The perspective I wish you would take in relation to your school is one of appreciation. A school’s objective is in its process, not the product. A school that aims to produce top quality graduates is missing the point for no criteria exists in the short term to define a top-quality graduate, or when to apply such criteria.

Great schools have produced patriots, leaders, heroes, even saints. But the same schools also have their share of scoundrels, scalawags, traitors, criminals, and deviants. What does that say then about top-quality graduate? Is it fair for a school to claim credit for achievement, and deny responsibility for dysfunctional behavior? The obvious answer is that the school has nothing to do with it, or at least is not totally responsible, for as soon as you step into the world outside, there are more powerful and lasting influences that could negate whatever good the school has done for you.

What is the school’s role then? The school has the responsibility to put the right processes in place, on the premise that the right processes will result in a good product. Quality control permeates the process. This translates to faculty and instruction, having honest, competent, and dedicated faculty, adopting effective instructional methods, and teaching only what is relevant. It is sad to note that this aspect has been lost on some schools, whose quality control is concentrated at the gate, comfortable in the fact that it has the luxury of choice of the best students who can still learn despite a lousy process.

I am confident in the thought that your school has ensured that that the right processes are in place and functioning effectively.

Your school is probably one of the very few who understand its mission. For that you have everything to be thankful for. You need not wait until middle age or for some earth-shaking accomplishment to pay tribute to your school. Thank your school now, your administrators, and your teachers, for you may not get the chance again. Do not thank them for what you will be but thank them for preparing you for whatever will be. If you stay the course and be the professional and human being the school prepared you for, you will honor this institution immensely. But for now, the school has delivered on its promise and solemn responsibility to you, your parents, and society.

Your school has been home for the greater part of your adolescent life. Here you met friends and unfriended some. Do not underestimate these bonds of friendship for they will endure. Some of you may even eventually end up together and raise a family. Your shared experiences will be memories to relish. Some classmates now will become future business associates, trusted confidants, family friends, or god parents to your children. When you attend future alumni homecomings, you will feel nostalgic and wish that you befriended all and made enemies of none.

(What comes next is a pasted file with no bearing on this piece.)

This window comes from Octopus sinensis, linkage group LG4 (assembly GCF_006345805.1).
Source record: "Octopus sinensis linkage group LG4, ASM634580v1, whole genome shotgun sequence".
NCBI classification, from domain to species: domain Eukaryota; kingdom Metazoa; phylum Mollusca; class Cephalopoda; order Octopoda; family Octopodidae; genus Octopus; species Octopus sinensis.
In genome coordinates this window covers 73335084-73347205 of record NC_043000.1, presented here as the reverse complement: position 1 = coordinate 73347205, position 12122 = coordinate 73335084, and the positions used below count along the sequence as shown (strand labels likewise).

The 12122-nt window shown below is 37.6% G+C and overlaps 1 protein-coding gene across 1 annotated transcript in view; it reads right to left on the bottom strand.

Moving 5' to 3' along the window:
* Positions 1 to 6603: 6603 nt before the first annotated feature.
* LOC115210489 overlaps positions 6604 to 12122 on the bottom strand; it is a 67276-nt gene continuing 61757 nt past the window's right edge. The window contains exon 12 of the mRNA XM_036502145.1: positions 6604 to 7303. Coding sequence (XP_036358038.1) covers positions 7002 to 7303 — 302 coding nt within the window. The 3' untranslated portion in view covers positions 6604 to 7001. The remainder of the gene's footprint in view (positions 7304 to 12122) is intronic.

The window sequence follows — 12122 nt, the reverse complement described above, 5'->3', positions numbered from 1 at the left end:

Before you go your separate ways, make amends, apologize if you need to, and accept apologies when offered one. Go out in friendship with a light heart and wish everybody well sincerely. This goodwill will radiate to everyone you will henceforth meet.

In the next few months, you will be joining the workforce. You chose accounting and finance as your preferred profession. I assure you it is an exciting environment with endless possibilities for a rewarding and enriching career. I must also honestly warn you that it is a competitive, unforgiving environment, Darwinian in nature, and kind only to the fittest and the strongest. The school has done its share to prepare you for this ecosystem, and now it is your time to do the heavy lifting.

Whether you graduated with Latin honors, consistently topped your class, or even topped the board examination, I suggest you savor it for a while, frame your parchment and put it in a place of honor if you may, then forget about it. The advantage is fleeting, and performance is no longer measured in grades, but by other standards.

I have seen may promising talents wasted within the first year of employment, some of whom were brilliant students who were not able to move on from the adulation of teachers and classmates and comfort zone of the classroom. They suddenly found themselves among peers who outperformed them in many aspects of the job, and they never adapted. Others were paralyzed by their brilliance, fearful of committing mistakes, having been so used to perfection. And they were scared. I have no such worries with you, for you were molded in the courage of the kingfisher, not without fear but willing to confront it. Like the kingfisher, do not be afraid to spread your wings, flap them, even if you might fall at first.

I encourage you to envision your future and what career path you wish to take. The kingfisher’s overwhelming advantage is its focused vision. You should have the same clarity. It is in visioning that you are able to map your personal development agenda, and the realistic steps necessary to achieve your goals.